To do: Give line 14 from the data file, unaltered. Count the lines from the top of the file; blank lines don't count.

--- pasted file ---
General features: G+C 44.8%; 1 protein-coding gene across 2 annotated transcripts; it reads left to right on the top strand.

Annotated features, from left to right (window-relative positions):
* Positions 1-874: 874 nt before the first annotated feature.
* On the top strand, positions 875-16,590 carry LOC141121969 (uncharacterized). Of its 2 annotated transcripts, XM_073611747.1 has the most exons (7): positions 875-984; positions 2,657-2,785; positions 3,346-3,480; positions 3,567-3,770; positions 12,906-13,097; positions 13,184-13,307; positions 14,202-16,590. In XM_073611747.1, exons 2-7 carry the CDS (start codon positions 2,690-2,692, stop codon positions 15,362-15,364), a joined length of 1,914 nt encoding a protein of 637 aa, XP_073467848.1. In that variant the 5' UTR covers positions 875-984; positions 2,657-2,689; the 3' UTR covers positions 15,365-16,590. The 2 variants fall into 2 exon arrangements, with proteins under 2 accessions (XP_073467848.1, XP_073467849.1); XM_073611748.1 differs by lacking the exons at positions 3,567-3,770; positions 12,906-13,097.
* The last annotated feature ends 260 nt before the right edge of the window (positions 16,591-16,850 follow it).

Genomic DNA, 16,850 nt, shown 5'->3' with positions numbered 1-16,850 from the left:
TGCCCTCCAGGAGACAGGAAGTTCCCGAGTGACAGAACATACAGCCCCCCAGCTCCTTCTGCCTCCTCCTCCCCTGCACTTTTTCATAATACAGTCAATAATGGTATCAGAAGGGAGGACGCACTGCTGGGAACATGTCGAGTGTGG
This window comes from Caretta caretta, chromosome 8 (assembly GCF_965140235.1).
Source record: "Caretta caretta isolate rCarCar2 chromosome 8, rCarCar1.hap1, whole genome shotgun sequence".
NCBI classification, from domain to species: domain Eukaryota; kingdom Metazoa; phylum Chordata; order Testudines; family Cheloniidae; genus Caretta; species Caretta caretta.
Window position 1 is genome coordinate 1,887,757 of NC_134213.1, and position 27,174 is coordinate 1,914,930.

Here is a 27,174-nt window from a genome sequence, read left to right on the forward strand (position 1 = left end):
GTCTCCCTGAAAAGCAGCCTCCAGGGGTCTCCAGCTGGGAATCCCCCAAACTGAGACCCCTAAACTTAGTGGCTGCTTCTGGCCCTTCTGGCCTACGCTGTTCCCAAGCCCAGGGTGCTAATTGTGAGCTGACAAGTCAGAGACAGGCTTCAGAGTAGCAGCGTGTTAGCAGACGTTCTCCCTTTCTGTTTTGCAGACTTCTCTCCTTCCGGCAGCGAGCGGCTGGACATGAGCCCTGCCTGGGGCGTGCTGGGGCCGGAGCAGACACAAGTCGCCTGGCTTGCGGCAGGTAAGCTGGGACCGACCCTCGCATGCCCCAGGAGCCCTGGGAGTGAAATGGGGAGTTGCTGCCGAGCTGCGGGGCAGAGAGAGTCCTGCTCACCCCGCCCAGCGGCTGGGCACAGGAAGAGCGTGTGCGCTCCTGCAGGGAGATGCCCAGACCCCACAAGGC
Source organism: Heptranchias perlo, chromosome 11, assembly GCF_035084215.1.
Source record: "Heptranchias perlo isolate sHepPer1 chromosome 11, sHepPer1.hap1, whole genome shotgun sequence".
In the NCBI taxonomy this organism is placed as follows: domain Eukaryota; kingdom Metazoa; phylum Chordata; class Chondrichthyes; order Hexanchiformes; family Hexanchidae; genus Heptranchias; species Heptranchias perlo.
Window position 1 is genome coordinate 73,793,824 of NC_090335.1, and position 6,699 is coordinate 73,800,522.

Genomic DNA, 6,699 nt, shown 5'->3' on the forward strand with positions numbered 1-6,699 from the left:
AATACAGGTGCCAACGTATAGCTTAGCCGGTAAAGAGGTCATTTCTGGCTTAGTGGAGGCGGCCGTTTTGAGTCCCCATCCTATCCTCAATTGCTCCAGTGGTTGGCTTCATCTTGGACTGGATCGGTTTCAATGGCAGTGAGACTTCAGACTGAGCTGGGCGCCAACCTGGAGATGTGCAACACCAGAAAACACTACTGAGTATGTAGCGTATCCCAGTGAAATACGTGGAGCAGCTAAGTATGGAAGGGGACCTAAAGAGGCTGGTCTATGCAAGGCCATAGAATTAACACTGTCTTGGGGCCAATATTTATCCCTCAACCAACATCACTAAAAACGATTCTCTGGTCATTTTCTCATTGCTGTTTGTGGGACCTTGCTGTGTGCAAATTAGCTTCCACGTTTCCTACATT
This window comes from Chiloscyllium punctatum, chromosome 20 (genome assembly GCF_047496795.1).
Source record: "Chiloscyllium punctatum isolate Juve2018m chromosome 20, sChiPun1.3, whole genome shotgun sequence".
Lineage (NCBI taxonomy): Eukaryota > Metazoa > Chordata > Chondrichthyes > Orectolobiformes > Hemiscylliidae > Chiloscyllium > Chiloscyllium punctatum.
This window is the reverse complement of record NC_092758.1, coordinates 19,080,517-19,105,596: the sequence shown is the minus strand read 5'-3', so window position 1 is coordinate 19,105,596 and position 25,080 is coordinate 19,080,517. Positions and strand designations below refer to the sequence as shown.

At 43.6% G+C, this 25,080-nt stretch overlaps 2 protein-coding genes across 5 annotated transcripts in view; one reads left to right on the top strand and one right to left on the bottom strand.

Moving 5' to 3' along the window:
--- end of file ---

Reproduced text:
Source organism: Heptranchias perlo, chromosome 11, assembly GCF_035084215.1.